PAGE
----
Writing in the December 1, 2003 issue of Time Magazine, Lisa McLaughlin made special note of the pomegranate’s “noble history,” which is “celebrated in mythology, literature and art.”
According to McLaughlin, “Along with the citrus and the peach, it’s one of the three blessed fruits in Buddhism. Some have suggested that it was a pomegranate, not an apple, that led to the expulsion of Adam and Eve from the Garden of Eden. And in Greek mythology, Persephone was sentenced to six months a year in the underworld for eating just six pomegranate seeds.”
Nevertheless, despite this storied past, in modern times, the pomegranate has had a tough time competing with the popularity of other fruits such as apples, pears, bananas, oranges, grapefruit, peaches, plums and grapes, not to mention the cherries and the berries. Botanically speaking, the pomegranate is itself a member of the berry family (albeit a huge one with a tough inedible hide).
So, what does the pomegranate lack that these other produce varieties have?
Not flavor! Not fiber! Not overall nutrient content! Pomegranates match up pretty well in these areas.
No, the answer is more mundane and relates more to the laundry room than to the kitchen: Simply put, it is that pomegranates can’t be eaten without making a mess.
Want to Bet?
Well, guess what? Now they can. Instructions for eating a pomegranate without painting yourself and the town red are offered on the Internet at
www.pomegranate.org, the website of the San Francisco, CA-based Pomegranate Council, a national trade organization.
According to the Pomegranate Council, here is the three-step method for enjoying pomegranates with no mess:
1) “Cut off the crown. Then cut the pomegranate into sections.”
2) “Place the sections in a bowl of water. Then roll out the arils (juice sacs) with your fingers. Discard everything else.”
3) “Strain out the water. Then eat the succulent arils whole, seeds and all.”
That’s right, you can eat the seeds. The Pomegranate Council reports that one of the most frequent questions it fields is, “Do you eat the seed inside the aril or spit it out after enjoying the juice?”
While the politically correct answer is that “it’s a personal choice,” the Council asks consumers to “keep in mind that most of the fiber you get from eating pomegranates comes from that little seed. So to keep up with a healthy dose of daily fiber, crunch on.”
As you do, you will be getting a whole lot more than fiber.
The pomegranate’s nutritional profile also includes high levels of vitamin C and potassium. In addition, this ancient fruit is low in calories (about 120 per serving), while offering significant amounts of three polyphenols- tannins, anthocyanins and ellagic acid.
The Pomegranate Council reminds consumers, “As antioxidants, [these] are credited with helping in the prevention of cancer and heart disease.”
Promotional literature from Geni Herbs in Noblesville, IN, reports that “UCLA researchers have developed a patent-pending process to rapidly and efficiently extract and purify pomegranate ellagitannins.”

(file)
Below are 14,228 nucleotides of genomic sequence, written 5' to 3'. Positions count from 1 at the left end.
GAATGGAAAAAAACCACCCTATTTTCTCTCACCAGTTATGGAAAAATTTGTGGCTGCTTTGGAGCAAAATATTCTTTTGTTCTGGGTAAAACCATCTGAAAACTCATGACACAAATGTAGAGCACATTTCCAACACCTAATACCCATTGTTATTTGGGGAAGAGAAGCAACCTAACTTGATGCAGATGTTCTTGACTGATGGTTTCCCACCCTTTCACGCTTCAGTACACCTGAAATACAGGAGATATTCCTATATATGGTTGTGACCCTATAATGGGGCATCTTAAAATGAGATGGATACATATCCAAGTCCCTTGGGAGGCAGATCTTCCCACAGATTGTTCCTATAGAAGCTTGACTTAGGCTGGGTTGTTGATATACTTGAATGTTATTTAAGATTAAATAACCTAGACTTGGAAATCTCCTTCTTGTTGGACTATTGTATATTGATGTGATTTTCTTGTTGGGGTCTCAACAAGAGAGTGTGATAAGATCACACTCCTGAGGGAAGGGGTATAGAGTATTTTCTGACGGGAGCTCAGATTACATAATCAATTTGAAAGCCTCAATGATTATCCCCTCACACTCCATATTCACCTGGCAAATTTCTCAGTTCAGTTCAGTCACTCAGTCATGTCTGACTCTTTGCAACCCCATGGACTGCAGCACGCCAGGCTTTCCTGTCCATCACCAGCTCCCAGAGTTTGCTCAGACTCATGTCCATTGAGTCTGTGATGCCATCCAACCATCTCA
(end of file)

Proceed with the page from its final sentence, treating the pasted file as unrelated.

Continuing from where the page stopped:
The literature goes on to say, “Punicalagin, the major pomegranate polyphenol, contributes siginificantly to the antioxidant activities of total pomegranate tannins (TPT) extract and pomegranate juice (PJ).”
By the way, for those who are fiber-phobic (or perhaps just don’t like to have crunchy little seeds as part of their diet), pomegranate juice is a more than adequate stand-in for the fruit itself. According to the website www.pomwonderful.com, The juice from pomegranates is one of nature’s most powerful antioxidants,” with more polyphenol power than red wine, green tea, blueberry juice, cranberry juice and orange juice.”
To back up this claim, the website cites a 2000 study by M. Aviram that appeared in the American Journal of Clinical Nutrition (AJCN). The researcher reported that pomegranate juice consumption in mice reduced the size of atherosclerotic lesions by 44%.
An atherosclerotic lesion was described as the build-up of plaque in the inner artery lining, which restricts the flow of blood to major organs, including the heart. The website states, “This condition can lead to atherosclerosis, or hardening of the arteries, a major factor in heart disease.”
The pomwonderful.com website also cites other studies from the Journal of Nutrition and Atherosclerosis, as well as AJCN, in which researchers found that pomegranate juice may help to reduce low-density lipoprotein (LDL) oxidation in mice and lower blood pressure in hypertensive humans.
“This is extremely important,” the website declares, “because LDL cholesterol (i.e. ‘bad’ cholesterol) that has been oxidized is much more likely to become arterial plaque. And high blood pressure (in addition to putting extra stress on your lower left heart chamber) has been linked to increased risk of heart attack and stroke.”
On the Health Info pages of its website, www.wholefoodsmarket.com, Whole Foods Market, Inc. (WFMI) advises shoppers that, when selecting a pomegranate, they pick a heavy one, since the arils represent about 52% of the total weight.
As for storage, keep pomegranates in a dark, cool place for up to a month, or in the refrigerator for up to two months. Pomegranate juice can be frozen for about six months in an airtight container.
“Pomegranate Power” by Lisa McLaughlin, Time Magazine, December 1, 2003
Material provided by Geni Herbs
From: WHOLE FOODS magazine. FEBRUARY 2005
used with permission.
Daily infusions of nourishing herbs are a wonderful way to add extra health and nutrition to your diet.